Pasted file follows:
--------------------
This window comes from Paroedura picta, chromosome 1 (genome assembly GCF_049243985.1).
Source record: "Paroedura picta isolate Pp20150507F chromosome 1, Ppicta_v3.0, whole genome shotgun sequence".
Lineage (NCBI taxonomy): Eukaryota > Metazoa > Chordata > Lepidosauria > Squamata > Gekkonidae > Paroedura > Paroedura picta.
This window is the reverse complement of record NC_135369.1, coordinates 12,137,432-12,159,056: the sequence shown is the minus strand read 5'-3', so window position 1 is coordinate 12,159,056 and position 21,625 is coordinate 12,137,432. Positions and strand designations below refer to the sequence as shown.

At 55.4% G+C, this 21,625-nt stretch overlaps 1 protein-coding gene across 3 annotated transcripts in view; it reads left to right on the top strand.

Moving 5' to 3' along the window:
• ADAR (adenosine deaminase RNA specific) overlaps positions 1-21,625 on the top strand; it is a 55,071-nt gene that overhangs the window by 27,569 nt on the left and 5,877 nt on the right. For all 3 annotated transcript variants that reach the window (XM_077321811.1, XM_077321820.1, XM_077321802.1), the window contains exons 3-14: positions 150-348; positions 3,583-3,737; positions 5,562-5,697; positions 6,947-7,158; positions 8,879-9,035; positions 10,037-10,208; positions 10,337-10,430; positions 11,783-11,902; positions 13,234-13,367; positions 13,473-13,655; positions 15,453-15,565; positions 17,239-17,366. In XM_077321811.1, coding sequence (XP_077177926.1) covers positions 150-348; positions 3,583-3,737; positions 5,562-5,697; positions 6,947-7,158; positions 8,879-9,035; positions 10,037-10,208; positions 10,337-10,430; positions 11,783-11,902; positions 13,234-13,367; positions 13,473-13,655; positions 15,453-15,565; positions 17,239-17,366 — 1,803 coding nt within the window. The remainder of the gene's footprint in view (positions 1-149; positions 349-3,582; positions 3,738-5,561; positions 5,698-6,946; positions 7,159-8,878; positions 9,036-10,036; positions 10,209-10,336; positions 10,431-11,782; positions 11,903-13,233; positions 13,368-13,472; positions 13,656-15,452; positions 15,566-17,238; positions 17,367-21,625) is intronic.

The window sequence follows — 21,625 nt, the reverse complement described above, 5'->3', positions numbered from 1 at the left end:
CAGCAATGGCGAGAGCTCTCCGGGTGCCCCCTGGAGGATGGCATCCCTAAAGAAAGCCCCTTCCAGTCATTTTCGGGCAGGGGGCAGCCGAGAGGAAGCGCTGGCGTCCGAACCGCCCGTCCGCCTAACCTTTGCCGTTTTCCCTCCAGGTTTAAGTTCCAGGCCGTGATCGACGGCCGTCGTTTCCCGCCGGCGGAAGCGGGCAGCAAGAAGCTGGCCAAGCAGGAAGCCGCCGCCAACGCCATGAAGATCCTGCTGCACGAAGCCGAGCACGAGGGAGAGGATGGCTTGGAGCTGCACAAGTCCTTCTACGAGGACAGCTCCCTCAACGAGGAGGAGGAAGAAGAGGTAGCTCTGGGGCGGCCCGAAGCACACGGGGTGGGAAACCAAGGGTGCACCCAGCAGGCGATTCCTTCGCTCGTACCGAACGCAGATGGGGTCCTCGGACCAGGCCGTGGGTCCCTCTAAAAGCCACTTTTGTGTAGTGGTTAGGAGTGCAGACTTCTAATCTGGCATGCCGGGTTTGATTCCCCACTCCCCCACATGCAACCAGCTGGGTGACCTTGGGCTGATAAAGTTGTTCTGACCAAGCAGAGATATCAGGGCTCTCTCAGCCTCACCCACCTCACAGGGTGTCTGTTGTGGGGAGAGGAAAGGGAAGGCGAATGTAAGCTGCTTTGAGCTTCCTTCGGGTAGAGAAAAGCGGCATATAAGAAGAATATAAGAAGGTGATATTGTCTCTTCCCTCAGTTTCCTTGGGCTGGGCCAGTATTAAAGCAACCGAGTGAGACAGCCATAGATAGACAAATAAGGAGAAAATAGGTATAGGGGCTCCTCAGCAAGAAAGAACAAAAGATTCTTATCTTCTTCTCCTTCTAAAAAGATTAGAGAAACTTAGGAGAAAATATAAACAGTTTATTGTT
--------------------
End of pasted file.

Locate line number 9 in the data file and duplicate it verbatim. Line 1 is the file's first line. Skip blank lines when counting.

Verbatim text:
CAGCAATGGCGAGAGCTCTCCGGGTGCCCCCTGGAGGATGGCATCCCTAAAGAAAGCCCCTTCCAGTCATTTTCGGGCAGGGGGCAGCCGAGAGGAAGCGCTGGCGTCCGAACCGCCCGTCCGCCTAACCTTTGCCGTTTTCCCTCCAGGTTTAAGTTCCAGGCCGTGATCGACGGCCGTCGTTTCCCGCCGGCGGAAGCGGGCAGCAAGAAGCTGGCCAAGCAGGAAGCCGCCGCCAACGCCATGAAGATCCTGCTGCACGAAGCCGAGCACGAGGGAGAGGATGGCTTGGAGCTGCACAAGTCCTTCTACGAGGACAGCTCCCTCAACGAGGAGGAGGAAGAAGAGGTAGCTCTGGGGCGGCCCGAAGCACACGGGGTGGGAAACCAAGGGTGCACCCAGCAGGCGATTCCTTCGCTCGTACCGAACGCAGATGGGGTCCTCGGACCAGGCCGTGGGTCCCTCTAAAAGCCACTTTTGTGTAGTGGTTAGGAGTGCAGACTTCTAATCTGGCATGCCGGGTTTGATTCCCCACTCCCCCACATGCAACCAGCTGGGTGACCTTGGGCTGATAAAGTTGTTCTGACCAAGCAGAGATATCAGGGCTCTCTCAGCCTCACCCACCTCACAGGGTGTCTGTTGTGGGGAGAGGAAAGGGAAGGCGAATGTAAGCTGCTTTGAGCTTCCTTCGGGTAGAGAAAAGCGGCATATAAGAAGAATATAAGAAGGTGATATTGTCTCTTCCCTCAGTTTCCTTGGGCTGGGCCAGTATTAAAGCAACCGAGTGAGACAGCCATAGATAGACAAATAAGGAGAAAATAGGTATAGGGGCTCCTCAGCAAGAAAGAACAAAAGATTCTTATCTTCTTCTCCTTCTAAAAAGATTAGAGAAACTTAGGAGAAAATATAAACAGTTTATTGTT